Source: S&P Global Platts
Middle East producers led by Saudi Arabia are widely expected to raise their official selling prices for January loading crude in December, although the outcome of the OPEC and non-OPEC meetings in coming days could affect the size and even the direction of any price change.
Saudi Aramco is expected to raise the price of medium, sour Arab Light for January by 50-60 cents/b from December, market participants say, citing strength in the benchmark cash Dubai market as well as firm spot differentials last month. Some expect smaller increases considering still lackluster refining margins and competition from arbitrage barrels.
Cash Dubai’s differential to front-month Dubai futures — understood to be a key element in OSP calculations – averaged 18 cents/b in November, up sharply from minus 67 cents/b in October, Platts data showed.
“Buying has been good through all of November, especially from India, China and Japan. Prices for middle grades like Upper Zakum and Oman will likely be higher as product margins for gasoil and kerosene have been good,” a trader in Singapore said.
Overall market sentiment has received a boost from signs of improving demand from Asia’s large crude oil importers, as well as news of successful COVID-19 vaccine trials that may help contain the global pandemic and revive oil demand.
Japan’s crude oil stocks fell 9% week on week to 68.71 million barrels Nov. 21, the lowest in 38 weeks, as local refiners raised crude throughput by 3% over the same period to 2.55 million b/d, the Petroleum Association of Japan said Nov. 26.
“Refinery run rates are going to increase even more in December and January as weather reports indicate a harsh winter in Korea and Japan,” a trader with another North Asian refiner said, adding that refinery run rates in Japan have increased steadily since October.
India’s decrease in COVID-19 infections has revived economic activity across the country, prompting refineries to raise run rates. India’s refinery capacity utilization rose to 87% in October from 86% in the month before, oil ministry data showed.
Traders said OSPs for medium and heavy grades may see larger increases in their OSP differentials than light, sour crudes as spot premiums for grades including Abu Dhabi’s Upper Zakum, Iraq’s Basrah Light and Oman Export Blend were well supported last month.
“The market for lighter grades is a bit weak. Basrah spot market was quite strong as well. Think medium grades will see better prices than lighter ones,” a trader with a North Asian refiner said.
The strength in medium, sour benchmark Dubai reflects a tightening market for similar grades as demand in Asia continues to recover from lows seen earlier this year, while supplies remain curtailed under a production agreement by OPEC and its partners.
OPEC+ DECISION KEY
Beyond the current demand-supply balance, a meeting of OPEC and its partners this week over production levels in 2021 could play a decisive role in OSP calculations by Middle East producers. With disagreement over production quotas already delaying a highly-anticipated decision on whether deep output cuts will be extended into 2021, market participants remained cautious of any major disagreement in talks that could have a spillover effect on pricing decisions and alter demand-supply dynamics.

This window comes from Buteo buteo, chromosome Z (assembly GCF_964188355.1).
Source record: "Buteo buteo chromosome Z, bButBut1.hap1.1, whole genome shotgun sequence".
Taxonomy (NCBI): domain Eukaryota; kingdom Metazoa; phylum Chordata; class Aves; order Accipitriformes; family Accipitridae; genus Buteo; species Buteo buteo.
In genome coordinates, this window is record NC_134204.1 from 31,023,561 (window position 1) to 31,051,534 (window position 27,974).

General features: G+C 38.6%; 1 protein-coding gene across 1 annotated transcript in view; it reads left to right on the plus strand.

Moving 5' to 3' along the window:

“OPEC+ should surely sustain some amount of the cuts into next year; if they don’t then producers will be in a massive pricing war,” a crude trader in Singapore said.
Saudi Arabia in March slashed its OSPs following a breakdown in OPEC+ talks over production targets, causing a broad selloff in oil markets and forcing other producers into a price war.
Subsequently, OPEC and nine allies led by Russia implemented historic production cuts to combat the pandemic-fomented collapse in oil demand. The curbs began at 9.8 million b/d from May and were eased to 7.7 million b/d in August as the global economy began to recover, particularly in Asia.
The OPEC+ production cuts are scheduled to taper again to 5.8 million b/d from January, although struggles to contain COVID-19 infection rates in the western countries have stalled the global economic recovery, prompting some OPEC+ members to advocate an extension of the current cuts.
OPEC’s 13 countries had hoped to meet with Russia and other allies on Dec. 1 to finalize an agreement on output levels, but talks among its own members have hit a rancorous wall, forcing the coalition to postpone its meeting until Dec. 3 so that more consultations can take place.
The last-minute holdup will sow doubts over the four-year-old alliance’s staying power, as fatigue among many countries to reining in so much of their crude production may be reaching a breaking point. The OPEC+ coalition had at one point seemed close to a decision to maintain its collective 7.7 million b/d in output cuts through at least March to buttress oil prices against the impact of rising COVID-19 infections in the West.
Delegates said the framework of a cut extension for three months had been reached at OPEC’s formal meeting Nov. 30, but the UAE, which has been wavering in its commitment to the group, has yet to take a position, endangering the negotiations, S&P Global Platts reported earlier.
Some countries are also still piqued that other members have yet to make up for previous quota-busting with the “compensation cuts” they owe, leading to a highly-charged atmosphere and recriminations, sources said.